After returning in December 2011 to outscore Max Alexander in Atlanta, Jones travelled to Lodz, Poland to edge Pawel Glazewski via split decision for the lightly regarded WBU Cruiserweight belt.

Russia then housed his unanimous win over Zine Eddine Benmakhlouf. 

Riga, Latvia then hosted Jones’ fifth round retirement win over England’s Courtney Fry, and it was then back to Krasnodar, Russia in September 2014, as he knocked out Hany Atiyo in just 75 seconds with a body shot.

Roy returned to America to score three straight knockout wins against nondescript opposition which then led to him returning to Russia in December 2015, where he was now good friends with President Vladimir Putin, and gained Russian citizenship ahead of his fight with Enzo Maccarinelli. 

The Welshman, past his best, still had way too much for Jones, knocking the 46-year-old out cold in the fourth round.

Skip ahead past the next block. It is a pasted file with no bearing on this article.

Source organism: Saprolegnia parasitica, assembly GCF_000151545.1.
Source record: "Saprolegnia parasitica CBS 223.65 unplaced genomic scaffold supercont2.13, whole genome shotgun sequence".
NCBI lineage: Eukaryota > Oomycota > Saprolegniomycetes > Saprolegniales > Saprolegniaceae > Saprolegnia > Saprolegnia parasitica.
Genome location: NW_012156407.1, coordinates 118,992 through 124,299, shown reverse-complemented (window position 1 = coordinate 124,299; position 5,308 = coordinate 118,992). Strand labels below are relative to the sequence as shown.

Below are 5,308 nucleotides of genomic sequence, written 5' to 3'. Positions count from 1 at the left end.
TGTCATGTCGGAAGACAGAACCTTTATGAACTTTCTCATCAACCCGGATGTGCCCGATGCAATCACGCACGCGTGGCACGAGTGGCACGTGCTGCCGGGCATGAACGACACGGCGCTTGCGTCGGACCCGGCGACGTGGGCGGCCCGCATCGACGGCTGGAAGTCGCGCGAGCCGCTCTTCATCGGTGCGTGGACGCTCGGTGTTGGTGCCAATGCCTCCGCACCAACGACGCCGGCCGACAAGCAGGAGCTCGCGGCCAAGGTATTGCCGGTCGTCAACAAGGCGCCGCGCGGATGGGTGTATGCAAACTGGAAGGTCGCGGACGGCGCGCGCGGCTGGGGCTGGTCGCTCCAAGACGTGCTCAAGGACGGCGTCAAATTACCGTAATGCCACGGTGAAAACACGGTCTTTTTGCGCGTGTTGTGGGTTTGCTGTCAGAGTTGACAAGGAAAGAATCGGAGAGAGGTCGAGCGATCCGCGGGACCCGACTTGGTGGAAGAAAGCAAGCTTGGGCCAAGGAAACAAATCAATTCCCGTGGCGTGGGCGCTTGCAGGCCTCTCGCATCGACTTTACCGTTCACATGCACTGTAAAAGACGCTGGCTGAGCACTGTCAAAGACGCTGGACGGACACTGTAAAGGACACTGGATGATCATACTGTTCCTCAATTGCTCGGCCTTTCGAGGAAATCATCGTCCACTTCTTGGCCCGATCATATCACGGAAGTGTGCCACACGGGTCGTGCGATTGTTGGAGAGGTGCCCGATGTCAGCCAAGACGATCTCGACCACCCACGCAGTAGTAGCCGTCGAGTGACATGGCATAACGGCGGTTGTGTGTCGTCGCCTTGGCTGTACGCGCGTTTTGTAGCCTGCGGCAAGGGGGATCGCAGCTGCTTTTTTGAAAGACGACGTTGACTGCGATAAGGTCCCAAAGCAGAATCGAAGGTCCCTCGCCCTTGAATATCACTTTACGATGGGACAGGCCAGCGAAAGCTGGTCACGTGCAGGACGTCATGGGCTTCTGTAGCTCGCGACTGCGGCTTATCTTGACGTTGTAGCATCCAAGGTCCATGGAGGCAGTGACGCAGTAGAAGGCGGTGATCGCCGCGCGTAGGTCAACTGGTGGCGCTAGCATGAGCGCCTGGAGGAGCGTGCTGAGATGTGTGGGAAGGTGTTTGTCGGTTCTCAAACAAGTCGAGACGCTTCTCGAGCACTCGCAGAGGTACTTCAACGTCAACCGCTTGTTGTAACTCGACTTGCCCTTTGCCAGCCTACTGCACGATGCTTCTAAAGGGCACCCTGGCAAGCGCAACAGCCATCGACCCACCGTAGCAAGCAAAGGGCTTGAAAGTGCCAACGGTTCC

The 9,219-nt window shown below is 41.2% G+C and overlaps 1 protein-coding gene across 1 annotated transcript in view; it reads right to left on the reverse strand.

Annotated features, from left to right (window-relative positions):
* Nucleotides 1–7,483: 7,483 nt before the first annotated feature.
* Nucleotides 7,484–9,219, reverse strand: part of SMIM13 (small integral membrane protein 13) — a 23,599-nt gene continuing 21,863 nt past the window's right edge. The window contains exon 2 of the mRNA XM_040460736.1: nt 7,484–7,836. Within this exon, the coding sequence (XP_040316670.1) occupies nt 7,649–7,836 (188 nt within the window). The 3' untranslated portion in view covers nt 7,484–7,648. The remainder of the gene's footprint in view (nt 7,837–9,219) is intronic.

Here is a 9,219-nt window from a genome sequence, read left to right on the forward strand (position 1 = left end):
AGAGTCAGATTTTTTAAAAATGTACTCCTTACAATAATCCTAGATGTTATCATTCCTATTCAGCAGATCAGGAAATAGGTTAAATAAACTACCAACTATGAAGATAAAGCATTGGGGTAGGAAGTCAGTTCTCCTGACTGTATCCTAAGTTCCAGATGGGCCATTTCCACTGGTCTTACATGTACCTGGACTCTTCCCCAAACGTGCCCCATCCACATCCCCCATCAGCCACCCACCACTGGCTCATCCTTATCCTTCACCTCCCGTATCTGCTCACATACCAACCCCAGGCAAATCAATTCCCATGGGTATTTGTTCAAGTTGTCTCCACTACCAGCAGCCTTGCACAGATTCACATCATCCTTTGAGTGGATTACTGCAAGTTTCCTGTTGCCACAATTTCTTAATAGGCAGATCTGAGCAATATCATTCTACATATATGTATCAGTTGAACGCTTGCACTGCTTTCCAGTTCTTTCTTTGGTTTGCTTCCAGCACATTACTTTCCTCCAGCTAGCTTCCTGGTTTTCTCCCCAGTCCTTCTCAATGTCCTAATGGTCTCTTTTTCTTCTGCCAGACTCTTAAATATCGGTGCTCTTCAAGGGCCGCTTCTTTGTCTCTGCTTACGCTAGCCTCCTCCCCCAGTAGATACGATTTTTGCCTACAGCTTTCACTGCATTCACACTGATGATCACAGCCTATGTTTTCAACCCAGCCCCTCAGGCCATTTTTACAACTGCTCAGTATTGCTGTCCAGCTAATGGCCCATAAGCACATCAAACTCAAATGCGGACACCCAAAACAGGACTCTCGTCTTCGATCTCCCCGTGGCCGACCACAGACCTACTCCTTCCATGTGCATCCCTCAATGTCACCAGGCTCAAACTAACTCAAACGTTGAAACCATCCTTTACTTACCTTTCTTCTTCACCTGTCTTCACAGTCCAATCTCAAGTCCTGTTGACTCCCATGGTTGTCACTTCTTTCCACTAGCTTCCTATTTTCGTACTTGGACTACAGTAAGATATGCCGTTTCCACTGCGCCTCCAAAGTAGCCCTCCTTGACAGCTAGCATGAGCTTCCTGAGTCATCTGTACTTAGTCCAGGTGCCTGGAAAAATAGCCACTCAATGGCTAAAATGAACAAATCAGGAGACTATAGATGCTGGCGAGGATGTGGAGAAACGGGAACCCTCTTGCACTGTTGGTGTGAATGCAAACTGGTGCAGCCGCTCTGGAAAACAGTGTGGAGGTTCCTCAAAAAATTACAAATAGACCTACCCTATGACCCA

Jones Jr, a beaten man upon the canvas at the hands of Maccarinelli. Photo Credit: Irish Times
Jones Jr, a beaten man upon the canvas at the hands of Maccarinelli. Photo Credit: Irish Times

This again didn’t deter Jones and force him into retirement. Roy would fight four times more before finally calling time on his career. 

First would be a second round stoppage of Vyron Phillips, who won an online vote to box Jones and possessed a seven fight amateur career and an eight fight MMA ledger. 

Rodney Moore was outscored over ten, and then Bare Knuckle champion Bobby Gunn was stopped in eight rounds as Jones picked up another meaningless trinket, this time the WBF Cruiserweight belt.

He thankfully brought the curtain down on his professional career with a points win over Scott Sigmon in Pensacola, where it all began, in February 2018. 

He flirted with an MMA crossover fight but has so far kept his word on retirement.

Jones will surely go into the Hall of Fame at the first opportunity. But, as a massive fan of his, I can’t help but think just how great Roy would have been regarded had he retired much earlier.